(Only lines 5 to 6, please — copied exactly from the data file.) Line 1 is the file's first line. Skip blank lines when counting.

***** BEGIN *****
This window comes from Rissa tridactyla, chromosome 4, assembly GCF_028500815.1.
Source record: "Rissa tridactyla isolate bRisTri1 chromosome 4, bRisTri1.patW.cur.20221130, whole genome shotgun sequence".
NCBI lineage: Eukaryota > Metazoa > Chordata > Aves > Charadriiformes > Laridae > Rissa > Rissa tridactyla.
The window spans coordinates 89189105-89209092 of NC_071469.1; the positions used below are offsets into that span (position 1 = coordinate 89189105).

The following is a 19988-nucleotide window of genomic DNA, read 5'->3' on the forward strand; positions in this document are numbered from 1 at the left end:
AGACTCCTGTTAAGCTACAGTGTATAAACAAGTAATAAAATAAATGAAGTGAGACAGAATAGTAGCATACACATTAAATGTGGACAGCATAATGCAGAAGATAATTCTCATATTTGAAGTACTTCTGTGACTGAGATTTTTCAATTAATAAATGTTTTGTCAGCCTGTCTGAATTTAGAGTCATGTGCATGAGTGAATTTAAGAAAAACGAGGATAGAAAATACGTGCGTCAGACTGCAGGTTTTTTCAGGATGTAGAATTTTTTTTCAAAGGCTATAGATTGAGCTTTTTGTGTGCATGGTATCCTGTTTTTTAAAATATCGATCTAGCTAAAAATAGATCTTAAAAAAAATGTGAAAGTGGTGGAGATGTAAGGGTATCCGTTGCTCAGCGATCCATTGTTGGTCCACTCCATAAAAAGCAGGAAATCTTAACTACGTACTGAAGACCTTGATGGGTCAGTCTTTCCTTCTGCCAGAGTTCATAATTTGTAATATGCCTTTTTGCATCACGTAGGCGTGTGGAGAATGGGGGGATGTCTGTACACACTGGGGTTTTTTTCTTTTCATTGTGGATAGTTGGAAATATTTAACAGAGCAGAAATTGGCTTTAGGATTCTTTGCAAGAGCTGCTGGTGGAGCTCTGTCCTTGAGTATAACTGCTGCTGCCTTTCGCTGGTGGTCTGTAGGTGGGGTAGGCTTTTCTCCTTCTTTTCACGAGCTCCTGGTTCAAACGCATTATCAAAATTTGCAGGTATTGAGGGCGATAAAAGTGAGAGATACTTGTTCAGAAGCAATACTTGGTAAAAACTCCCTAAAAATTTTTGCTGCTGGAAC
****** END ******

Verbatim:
The following is a 19988-nucleotide window of genomic DNA, read 5'->3' on the forward strand; positions in this document are numbered from 1 at the left end:
AGACTCCTGTTAAGCTACAGTGTATAAACAAGTAATAAAATAAATGAAGTGAGACAGAATAGTAGCATACACATTAAATGTGGACAGCATAATGCAGAAGATAATTCTCATATTTGAAGTACTTCTGTGACTGAGATTTTTCAATTAATAAATGTTTTGTCAGCCTGTCTGAATTTAGAGTCATGTGCATGAGTGAATTTAAGAAAAACGAGGATAGAAAATACGTGCGTCAGACTGCAGGTTTTTTCAGGATGTAGAATTTTTTTTCAAAGGCTATAGATTGAGCTTTTTGTGTGCATGGTATCCTGTTTTTTAAAATATCGATCTAGCTAAAAATAGATCTTAAAAAAAATGTGAAAGTGGTGGAGATGTAAGGGTATCCGTTGCTCAGCGATCCATTGTTGGTCCACTCCATAAAAAGCAGGAAATCTTAACTACGTACTGAAGACCTTGATGGGTCAGTCTTTCCTTCTGCCAGAGTTCATAATTTGTAATATGCCTTTTTGCATCACGTAGGCGTGTGGAGAATGGGGGGATGTCTGTACACACTGGGGTTTTTTTCTTTTCATTGTGGATAGTTGGAAATATTTAACAGAGCAGAAATTGGCTTTAGGATTCTTTGCAAGAGCTGCTGGTGGAGCTCTGTCCTTGAGTATAACTGCTGCTGCCTTTCGCTGGTGGTCTGTAGGTGGGGTAGGCTTTTCTCCTTCTTTTCACGAGCTCCTGGTTCAAACGCATTATCAAAATTTGCAGGTATTGAGGGCGATAAAAGTGAGAGATACTTGTTCAGAAGCAATACTTGGTAAAAACTCCCTAAAAATTTTTGCTGCTGGAAC